The Importance of Nursing in Achieving the “Best Care at Lower Cost”
Dec 4, 2013, 9:00 AM
Richard C. Lindrooth, PhD, is an associate professor at the University of Colorado Anschutz Medical Campus. Olga Yakusheva, PhD, is an associate professor of economics at Marquette University. Both are grantees of the Robert Wood Johnson Foundation’s Interdisciplinary Nursing Quality Research Initiative.
The Institute of Medicine (IOM) released the findings of its Committee on the Learning Health Care System in America in a report entitled “Best Care at Lower Cost: The Path to Continuously Learning Health Care in America”[i] in September, 2012. The report recognized that the complexity of clinical decision-making is rapidly increasing and that clinicians need to continuously update their skills in order to keep up with (1) rapidly expanding diagnostic and treatment options and (2) the increasingly complex and chronic clinical condition of patients. Given the growing external demands placed on nurses, the IOM reports that a critical determinant of the success of an organization in dealing with these demands is how “a learning health care organization harnesses its internal wisdom—staff expertise, patient feedback, financial data, and other knowledge—to improve its operations.”
Nurses in particular are in an excellent position to play a central role in creating a virtuous feedback loop such that it is feasible to continuously adjust and incrementally improve systems in response to rapidly changing external demands. The report, supported by the results of a growing and increasingly robust body of academic research, stresses the important role of leadership and management in fostering and maintaining an environment within which continuous learning could take hold.
The recommendations highlight the critical importance of continuing investments in the human capital necessary to enable clinicians’ (nurses) to thrive in the dynamic health care market. Bachelors of Science in Nursing (BSN) programs teach nurses the critical communication skills and analytical tools that can be harnessed by a well-managed organization in creating an environment that fosters and rewards continuous learning.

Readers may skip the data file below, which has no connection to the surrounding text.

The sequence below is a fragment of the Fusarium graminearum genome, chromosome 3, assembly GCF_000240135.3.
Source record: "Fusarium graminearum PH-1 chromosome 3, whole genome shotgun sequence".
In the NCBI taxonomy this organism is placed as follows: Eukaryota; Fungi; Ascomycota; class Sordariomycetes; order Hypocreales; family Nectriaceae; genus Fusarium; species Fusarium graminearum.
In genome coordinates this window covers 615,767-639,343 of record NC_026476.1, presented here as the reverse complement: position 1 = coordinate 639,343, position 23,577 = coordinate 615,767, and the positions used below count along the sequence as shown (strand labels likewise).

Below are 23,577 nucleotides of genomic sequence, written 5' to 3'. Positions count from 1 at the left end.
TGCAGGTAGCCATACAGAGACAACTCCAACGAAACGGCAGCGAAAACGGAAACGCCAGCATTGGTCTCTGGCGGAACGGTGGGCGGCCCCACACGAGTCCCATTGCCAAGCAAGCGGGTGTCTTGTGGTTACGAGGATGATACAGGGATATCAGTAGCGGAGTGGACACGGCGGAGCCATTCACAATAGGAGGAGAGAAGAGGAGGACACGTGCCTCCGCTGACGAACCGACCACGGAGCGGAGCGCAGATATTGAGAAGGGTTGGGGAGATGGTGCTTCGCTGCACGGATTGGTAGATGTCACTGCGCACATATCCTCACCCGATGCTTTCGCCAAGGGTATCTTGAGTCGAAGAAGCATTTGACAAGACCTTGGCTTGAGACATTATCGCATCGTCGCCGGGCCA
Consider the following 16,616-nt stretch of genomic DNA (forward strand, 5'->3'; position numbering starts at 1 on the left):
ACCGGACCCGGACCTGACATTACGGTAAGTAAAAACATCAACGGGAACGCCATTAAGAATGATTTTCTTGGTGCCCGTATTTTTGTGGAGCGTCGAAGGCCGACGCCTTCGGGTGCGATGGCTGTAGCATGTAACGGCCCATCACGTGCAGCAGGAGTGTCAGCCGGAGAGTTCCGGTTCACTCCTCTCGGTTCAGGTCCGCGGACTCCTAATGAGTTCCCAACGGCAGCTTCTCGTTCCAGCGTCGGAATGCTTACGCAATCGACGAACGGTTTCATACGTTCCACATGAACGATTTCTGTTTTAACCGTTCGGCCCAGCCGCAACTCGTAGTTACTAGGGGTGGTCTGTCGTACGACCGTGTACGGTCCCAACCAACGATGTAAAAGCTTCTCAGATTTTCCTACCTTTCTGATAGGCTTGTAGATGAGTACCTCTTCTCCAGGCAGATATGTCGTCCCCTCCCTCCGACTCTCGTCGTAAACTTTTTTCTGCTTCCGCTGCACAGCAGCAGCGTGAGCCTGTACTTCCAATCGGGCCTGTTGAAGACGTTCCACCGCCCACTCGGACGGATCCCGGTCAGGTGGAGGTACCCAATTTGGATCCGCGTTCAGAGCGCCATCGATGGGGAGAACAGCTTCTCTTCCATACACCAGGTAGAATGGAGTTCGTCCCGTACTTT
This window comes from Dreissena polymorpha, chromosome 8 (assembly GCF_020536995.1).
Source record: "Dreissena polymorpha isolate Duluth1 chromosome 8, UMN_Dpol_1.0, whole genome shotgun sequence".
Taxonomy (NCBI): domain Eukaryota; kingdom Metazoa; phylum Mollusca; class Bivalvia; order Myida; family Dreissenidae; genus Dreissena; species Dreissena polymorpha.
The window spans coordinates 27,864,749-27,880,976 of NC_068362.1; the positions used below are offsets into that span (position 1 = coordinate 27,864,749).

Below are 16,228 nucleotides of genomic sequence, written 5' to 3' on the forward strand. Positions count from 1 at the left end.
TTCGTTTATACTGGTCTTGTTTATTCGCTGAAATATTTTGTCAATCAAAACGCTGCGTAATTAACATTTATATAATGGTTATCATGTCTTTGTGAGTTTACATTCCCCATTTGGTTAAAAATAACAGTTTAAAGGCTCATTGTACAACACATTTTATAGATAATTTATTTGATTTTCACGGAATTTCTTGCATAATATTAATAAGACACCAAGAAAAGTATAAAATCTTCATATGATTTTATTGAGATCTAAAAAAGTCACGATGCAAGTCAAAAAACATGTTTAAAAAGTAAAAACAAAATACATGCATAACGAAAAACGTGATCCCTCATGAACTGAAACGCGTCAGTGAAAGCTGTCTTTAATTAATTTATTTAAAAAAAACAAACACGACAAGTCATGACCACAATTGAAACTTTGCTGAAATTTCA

The good news is that employers will increasingly recognize the value of a BSN and reward staff for the additional cost and effort required for the degree. The IOM Future of Nursing report documents the value of an advanced degree, and knowledge of the value of a BSN is reflected in recent hiring trends. Standard economic theory predicts that the value of a BSN—and human capital in general—depends upon the ability of an organization to put those skills to productive use. Well-managed organizations will be apt to reward advanced training precisely because the organization can harness the human capital to increase productivity.
The IOM report documents the experiences of many organizations that have successfully fostered the skills and experience of their staff to improve outcomes and productivity. While the case studies are encouraging, there are even more organizations that still have not adopted the management practices necessary to facilitate continuous learning. An organization’s future success hinges on its ability to keep up with rapidly changing treatments and the increasingly complex needs of patients. Those organizations that are successful in doing so will thrive and grow market share at the expense of organizations that fail to keep up.
[i] Smith, M; R. Saunders, L. Stuckhardt, and J.M. McGinnis, Editors. 2012. ""Best Care at Lower Cost: The Path to Continuously Learning Health Care in America". Available at: http://www.nap.edu/catalog.php?record_id=13444, accessed on September 20, 2013. [Return to text.]
This commentary originally appeared on the RWJF Human Capital Blog. The views and opinions expressed here are those of the authors.